Mythic Max: Fandom and Folklore

Sunday, August 9th, 2015


Today is meta day here apparently since I think I witnessed the birth of at least two egregores and that’s pretty rad, so:

I was thinking that, you know, if Max is supposed to be a post-apocalyptic mythic folk hero (I’m an adherent to that idea; no shame if you prefer the Feral Kid or Immortal Max ideas because I really love those too, but I’ve made my choice)…there’s a cool myth meta-level involved that we only sort of see.

That is: 

1.   We (you and I) are watching the movie as a movie, as a modern piece of media storytelling which is telling a fictional story and we are in our world
2.   There is the story itself as a story (real or not)

If Max is also a folk hero within that story, then there’s also a third level. That is:

3.   Someone (read: History People), somewhere is telling the story to someone else within the same imagined world in which the story itself takes place–or doesn’t take place because it could be fiction in that world as well, even if it’s considered true or mythologically true. But the story irrefutably exists within this world, even when it isn’t actively being told.

And we know this is canon because we have the History Man in the comics (even gross as they are in certain regards and to say nothing of frame narratives present in the other films).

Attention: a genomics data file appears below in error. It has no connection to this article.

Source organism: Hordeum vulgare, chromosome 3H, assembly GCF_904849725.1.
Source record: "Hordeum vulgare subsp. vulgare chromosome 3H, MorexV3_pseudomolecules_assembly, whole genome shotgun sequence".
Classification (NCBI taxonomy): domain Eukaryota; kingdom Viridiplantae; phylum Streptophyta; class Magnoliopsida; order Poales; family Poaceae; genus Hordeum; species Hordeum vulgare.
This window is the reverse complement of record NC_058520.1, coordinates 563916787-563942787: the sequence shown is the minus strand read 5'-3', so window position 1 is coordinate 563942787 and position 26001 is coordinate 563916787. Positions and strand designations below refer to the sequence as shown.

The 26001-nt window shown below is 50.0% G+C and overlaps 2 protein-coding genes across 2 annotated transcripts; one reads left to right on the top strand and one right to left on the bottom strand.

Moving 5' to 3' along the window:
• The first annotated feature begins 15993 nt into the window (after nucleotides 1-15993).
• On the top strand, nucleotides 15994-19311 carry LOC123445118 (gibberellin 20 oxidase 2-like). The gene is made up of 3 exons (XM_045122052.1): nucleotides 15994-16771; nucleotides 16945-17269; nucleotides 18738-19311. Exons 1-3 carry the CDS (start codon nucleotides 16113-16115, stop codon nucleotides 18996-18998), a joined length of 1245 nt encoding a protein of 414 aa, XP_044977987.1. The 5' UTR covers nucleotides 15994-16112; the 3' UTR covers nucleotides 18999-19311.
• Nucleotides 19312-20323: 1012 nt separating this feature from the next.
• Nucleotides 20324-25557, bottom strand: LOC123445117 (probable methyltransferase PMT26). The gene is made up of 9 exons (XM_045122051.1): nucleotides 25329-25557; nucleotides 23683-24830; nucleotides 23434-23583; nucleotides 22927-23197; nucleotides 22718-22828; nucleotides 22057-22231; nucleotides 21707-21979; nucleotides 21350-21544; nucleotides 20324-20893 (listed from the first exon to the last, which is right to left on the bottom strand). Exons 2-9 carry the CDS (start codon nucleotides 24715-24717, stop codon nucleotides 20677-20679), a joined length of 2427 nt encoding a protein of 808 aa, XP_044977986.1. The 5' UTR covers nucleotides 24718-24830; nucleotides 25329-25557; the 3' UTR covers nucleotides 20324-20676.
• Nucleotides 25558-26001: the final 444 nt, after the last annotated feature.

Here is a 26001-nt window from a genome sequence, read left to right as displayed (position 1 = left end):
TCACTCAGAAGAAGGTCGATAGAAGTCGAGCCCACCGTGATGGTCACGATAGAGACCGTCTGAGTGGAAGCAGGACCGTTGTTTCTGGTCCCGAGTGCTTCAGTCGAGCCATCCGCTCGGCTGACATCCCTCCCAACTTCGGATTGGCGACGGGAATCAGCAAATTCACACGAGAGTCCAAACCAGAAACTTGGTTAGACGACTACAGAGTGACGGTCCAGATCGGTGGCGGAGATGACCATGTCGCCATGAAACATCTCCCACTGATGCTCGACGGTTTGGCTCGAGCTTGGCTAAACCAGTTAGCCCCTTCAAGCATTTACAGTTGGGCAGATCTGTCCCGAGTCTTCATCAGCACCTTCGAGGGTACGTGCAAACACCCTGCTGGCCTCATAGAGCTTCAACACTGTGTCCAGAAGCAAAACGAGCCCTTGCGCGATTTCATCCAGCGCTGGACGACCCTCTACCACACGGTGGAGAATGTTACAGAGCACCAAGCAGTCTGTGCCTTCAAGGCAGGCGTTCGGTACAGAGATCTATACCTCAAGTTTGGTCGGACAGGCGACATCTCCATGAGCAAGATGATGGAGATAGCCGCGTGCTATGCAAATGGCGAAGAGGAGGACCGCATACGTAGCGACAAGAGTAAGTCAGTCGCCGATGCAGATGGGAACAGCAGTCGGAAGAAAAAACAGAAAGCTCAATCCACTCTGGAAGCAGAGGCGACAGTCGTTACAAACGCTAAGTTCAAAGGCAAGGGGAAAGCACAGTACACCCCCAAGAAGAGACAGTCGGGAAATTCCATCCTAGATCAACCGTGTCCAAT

So within Max!world, the Citadel is a real thing and the History Man is a real person, and he’s telling the story of the revolution that made the Citadel what it is at that point in time. The Fury Road story exists within its own world

So, in other words, there’s an in-between plane wherein the story exists which is both in our world (the movie we’re watching) and the imagined world (the story told within the imagined world). That’s the meta-level the History Man is standing on.

And if Max is a myth?

Max being a myth doesn’t make his story any less “true” within that third plane of the story being told within the story’s world. That story is still real within that third plane. Even if there never was a Max Rockatansky.

Or, let me put it this way: there was never a Max Rockatansky in our world, but we still know the stories.

So here comes the fun part:

By this logic (’logic”), because we’re standing on the edges of m-space, everything that we, as fans, create in terms of fic or art or speculation or jokes or anything else is, in a weird, backwards, roundabout, upside-down way also canon because it’s technically part of the mythology surrounding this character (or characters!) and place and time and world. You’re not in the world but you’re there on the edge and you’re telling its stories. Turn a little and squint. Your stories are also the stories told within the world.

Characters like Max (and Captain America and Batman and Luke Skywalker and any number of others) are contemporary folk heroes, contemporary figures of myth and legend. They figure in our new legends. Sometimes they’re even framed as such. And this is extraordinarily important: we need legends and heroes and folktales. Things like fanfiction and fanart are folktales; they are reclaiming folktales from corporations for the people. 

Make things; subvert.

Reposted from